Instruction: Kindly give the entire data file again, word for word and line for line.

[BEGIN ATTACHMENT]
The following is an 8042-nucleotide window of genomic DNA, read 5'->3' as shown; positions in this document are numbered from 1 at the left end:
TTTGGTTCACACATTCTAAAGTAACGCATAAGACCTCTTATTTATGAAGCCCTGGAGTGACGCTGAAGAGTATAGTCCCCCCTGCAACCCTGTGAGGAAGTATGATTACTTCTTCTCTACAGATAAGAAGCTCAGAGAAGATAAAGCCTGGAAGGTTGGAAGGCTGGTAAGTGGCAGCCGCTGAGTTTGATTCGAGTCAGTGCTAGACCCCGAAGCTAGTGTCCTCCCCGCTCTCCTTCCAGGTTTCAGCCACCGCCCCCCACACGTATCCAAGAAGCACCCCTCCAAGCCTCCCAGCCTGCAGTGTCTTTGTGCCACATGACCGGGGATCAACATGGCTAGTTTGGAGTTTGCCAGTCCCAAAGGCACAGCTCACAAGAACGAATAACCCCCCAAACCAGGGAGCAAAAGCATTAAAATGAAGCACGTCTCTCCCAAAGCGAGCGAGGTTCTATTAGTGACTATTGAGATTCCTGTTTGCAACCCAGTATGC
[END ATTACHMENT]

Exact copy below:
The following is an 8042-nucleotide window of genomic DNA, read 5'->3' as shown; positions in this document are numbered from 1 at the left end:
TTTGGTTCACACATTCTAAAGTAACGCATAAGACCTCTTATTTATGAAGCCCTGGAGTGACGCTGAAGAGTATAGTCCCCCCTGCAACCCTGTGAGGAAGTATGATTACTTCTTCTCTACAGATAAGAAGCTCAGAGAAGATAAAGCCTGGAAGGTTGGAAGGCTGGTAAGTGGCAGCCGCTGAGTTTGATTCGAGTCAGTGCTAGACCCCGAAGCTAGTGTCCTCCCCGCTCTCCTTCCAGGTTTCAGCCACCGCCCCCCACACGTATCCAAGAAGCACCCCTCCAAGCCTCCCAGCCTGCAGTGTCTTTGTGCCACATGACCGGGGATCAACATGGCTAGTTTGGAGTTTGCCAGTCCCAAAGGCACAGCTCACAAGAACGAATAACCCCCCAAACCAGGGAGCAAAAGCATTAAAATGAAGCACGTCTCTCCCAAAGCGAGCGAGGTTCTATTAGTGACTATTGAGATTCCTGTTTGCAACCCAGTATGC